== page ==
It was partly to address the growing amount of abortion-related legislation at the state level that the American Bar Association recently threw its weight behind abortion rights (see “ABA Approves Abortion Rights,” p. 49.)

Abortion continues to be a sharply debated issue in state legislatures, a reality that was widely anticipated following the Supreme Court’s Webster decision last summer, which opened the way for more regulation. Recently, abortion-related developments took place in the following states:

• Alabama: The House Public Welfare Committee passed a bill limiting birth-control abortions.

• Indiana: The House of Representatives passed three prolife bills, including a prohibition of sex-selective abortion, a measure preventing abortion after viability, and a bill requiring informed consent before an abortion. A Senate committee also passed the informed-consent measure to the surprise of most observers.

• Louisiana: A federal court denied a motion to reinstate enforcement of the 1855 criminal abortion law, which made abortion illegal and imposed strict penalties on doctors and women violating the code. At press time, an appeal had not been announced.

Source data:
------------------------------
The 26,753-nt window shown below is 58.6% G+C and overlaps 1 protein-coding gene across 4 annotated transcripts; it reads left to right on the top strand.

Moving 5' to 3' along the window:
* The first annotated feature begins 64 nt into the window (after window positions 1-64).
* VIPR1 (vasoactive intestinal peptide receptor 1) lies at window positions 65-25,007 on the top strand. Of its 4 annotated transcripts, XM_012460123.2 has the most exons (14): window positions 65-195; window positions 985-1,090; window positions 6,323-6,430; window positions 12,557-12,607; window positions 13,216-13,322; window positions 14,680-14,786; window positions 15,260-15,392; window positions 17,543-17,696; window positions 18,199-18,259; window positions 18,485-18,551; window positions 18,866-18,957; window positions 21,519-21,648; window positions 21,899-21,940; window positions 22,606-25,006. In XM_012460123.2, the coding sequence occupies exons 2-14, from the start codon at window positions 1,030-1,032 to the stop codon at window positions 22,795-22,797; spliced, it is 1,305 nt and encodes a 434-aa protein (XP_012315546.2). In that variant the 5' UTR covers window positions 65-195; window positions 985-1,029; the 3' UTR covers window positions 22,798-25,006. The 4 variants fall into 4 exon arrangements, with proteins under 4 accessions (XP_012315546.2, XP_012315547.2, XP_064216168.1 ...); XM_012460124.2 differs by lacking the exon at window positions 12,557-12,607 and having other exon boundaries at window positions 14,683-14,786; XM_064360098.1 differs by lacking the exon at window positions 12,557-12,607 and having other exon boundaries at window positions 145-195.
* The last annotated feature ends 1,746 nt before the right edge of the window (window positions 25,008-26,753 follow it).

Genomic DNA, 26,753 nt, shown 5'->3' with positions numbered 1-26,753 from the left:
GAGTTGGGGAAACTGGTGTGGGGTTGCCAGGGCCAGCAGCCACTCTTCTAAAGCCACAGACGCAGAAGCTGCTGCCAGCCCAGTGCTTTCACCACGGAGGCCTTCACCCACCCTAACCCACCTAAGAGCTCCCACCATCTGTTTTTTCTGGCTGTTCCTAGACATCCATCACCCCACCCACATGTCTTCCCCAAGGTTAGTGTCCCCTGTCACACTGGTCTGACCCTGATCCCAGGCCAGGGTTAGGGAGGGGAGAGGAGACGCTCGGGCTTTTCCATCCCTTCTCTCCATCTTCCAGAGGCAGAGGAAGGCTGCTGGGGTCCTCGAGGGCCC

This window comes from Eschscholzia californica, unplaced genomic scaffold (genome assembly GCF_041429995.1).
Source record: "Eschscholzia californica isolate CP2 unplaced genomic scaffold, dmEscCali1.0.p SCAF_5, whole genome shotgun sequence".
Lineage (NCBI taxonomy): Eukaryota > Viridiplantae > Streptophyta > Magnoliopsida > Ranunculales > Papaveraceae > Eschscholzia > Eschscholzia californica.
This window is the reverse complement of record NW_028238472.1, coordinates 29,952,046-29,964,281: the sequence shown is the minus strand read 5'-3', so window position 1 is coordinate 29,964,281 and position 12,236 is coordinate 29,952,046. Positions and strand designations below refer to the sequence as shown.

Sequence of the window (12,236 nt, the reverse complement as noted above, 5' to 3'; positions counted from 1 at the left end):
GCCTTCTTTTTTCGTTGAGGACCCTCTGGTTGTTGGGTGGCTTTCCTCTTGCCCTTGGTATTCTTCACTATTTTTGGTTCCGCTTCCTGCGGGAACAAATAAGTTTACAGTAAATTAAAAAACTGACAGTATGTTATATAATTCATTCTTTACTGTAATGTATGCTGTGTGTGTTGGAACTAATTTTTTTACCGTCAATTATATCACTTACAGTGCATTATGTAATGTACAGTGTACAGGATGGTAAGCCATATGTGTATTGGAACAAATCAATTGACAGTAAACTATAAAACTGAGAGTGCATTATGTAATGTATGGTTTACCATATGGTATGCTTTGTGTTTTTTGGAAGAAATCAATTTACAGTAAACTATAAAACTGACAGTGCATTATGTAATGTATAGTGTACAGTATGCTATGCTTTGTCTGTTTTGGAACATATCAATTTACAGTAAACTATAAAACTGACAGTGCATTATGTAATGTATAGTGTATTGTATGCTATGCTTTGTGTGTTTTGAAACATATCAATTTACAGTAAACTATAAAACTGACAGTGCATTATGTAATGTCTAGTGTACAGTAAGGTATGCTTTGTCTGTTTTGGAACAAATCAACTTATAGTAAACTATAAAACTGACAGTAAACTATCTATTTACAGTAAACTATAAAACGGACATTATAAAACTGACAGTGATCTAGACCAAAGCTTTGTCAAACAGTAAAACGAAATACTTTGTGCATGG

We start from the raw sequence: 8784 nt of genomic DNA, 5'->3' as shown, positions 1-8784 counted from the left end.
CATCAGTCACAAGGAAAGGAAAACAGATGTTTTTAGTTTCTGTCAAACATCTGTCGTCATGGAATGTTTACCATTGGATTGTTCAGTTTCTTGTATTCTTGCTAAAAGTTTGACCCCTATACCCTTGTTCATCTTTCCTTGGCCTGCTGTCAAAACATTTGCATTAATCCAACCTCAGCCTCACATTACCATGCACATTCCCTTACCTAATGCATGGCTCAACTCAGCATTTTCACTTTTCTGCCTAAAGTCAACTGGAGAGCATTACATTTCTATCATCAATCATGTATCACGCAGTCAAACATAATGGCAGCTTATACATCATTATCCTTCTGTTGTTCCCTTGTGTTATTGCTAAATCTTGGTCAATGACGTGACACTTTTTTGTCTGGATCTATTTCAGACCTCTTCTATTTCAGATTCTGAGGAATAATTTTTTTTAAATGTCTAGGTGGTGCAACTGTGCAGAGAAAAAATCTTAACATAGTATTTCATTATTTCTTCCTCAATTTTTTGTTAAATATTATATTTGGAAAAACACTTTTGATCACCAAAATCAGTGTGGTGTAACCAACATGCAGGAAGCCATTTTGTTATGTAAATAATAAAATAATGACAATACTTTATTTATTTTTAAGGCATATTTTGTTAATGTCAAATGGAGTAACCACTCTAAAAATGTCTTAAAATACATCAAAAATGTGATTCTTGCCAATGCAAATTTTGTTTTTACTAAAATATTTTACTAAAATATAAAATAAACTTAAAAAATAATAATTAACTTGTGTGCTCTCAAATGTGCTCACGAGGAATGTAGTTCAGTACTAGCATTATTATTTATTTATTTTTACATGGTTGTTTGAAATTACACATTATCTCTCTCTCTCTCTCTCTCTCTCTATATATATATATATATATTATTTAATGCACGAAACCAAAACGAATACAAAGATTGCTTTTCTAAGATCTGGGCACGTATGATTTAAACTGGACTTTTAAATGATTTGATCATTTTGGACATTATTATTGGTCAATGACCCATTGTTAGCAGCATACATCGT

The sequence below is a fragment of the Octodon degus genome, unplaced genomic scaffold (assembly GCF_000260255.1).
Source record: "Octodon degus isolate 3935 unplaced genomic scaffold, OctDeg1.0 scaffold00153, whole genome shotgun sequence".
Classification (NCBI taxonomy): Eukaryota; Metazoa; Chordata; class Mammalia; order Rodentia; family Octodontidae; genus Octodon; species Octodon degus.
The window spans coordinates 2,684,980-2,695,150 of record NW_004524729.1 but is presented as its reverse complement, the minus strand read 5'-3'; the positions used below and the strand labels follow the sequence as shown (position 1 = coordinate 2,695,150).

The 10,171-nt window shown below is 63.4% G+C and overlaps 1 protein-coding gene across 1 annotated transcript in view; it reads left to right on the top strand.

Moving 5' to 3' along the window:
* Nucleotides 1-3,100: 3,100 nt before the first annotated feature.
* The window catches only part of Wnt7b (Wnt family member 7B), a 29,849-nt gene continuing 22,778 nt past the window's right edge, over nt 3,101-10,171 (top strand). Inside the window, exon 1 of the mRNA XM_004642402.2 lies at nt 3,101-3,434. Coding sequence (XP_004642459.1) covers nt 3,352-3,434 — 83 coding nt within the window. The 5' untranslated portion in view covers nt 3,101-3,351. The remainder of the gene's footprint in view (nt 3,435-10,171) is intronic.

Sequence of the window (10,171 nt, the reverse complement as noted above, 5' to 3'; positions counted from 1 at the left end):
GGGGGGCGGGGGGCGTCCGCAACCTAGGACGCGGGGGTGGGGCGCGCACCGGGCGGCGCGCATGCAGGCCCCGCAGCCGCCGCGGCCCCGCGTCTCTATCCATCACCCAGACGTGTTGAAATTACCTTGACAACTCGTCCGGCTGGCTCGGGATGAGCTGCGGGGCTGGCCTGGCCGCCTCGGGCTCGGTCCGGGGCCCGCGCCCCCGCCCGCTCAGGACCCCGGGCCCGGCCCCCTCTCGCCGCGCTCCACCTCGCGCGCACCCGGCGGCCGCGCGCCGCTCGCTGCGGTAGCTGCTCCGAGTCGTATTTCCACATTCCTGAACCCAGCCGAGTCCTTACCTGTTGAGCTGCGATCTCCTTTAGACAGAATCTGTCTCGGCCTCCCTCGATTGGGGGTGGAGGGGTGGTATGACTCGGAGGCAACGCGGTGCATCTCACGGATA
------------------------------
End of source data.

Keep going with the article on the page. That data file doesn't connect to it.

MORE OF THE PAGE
• Massachusetts: A bill that would have expanded the Victims’ Compensation Act to include public funding for abortion and abortion counseling in cases of rape was killed after a flurry of prolife lobbying.

• Michigan and South Carolina: Legislatures passed parental-consent bills. The Michigan governor, James Blanchard, quickly vetoed the measure.

• Mississippi: The House of Representatives passed a bill requiring informed consent before an abortion.

• Virginia: A bill requiring parental notification before a minor’s abortion was passed by the House Health, Welfare, and Institutions Committee. In the Senate, it was unexpectedly passed by the General Laws Committee, but then referred to a Senate panel deemed hostile by prolife forces.

So far, prolife legislation has been announced in 26 of the state legislatures in session this year. Six states have no regular session scheduled for 1990.

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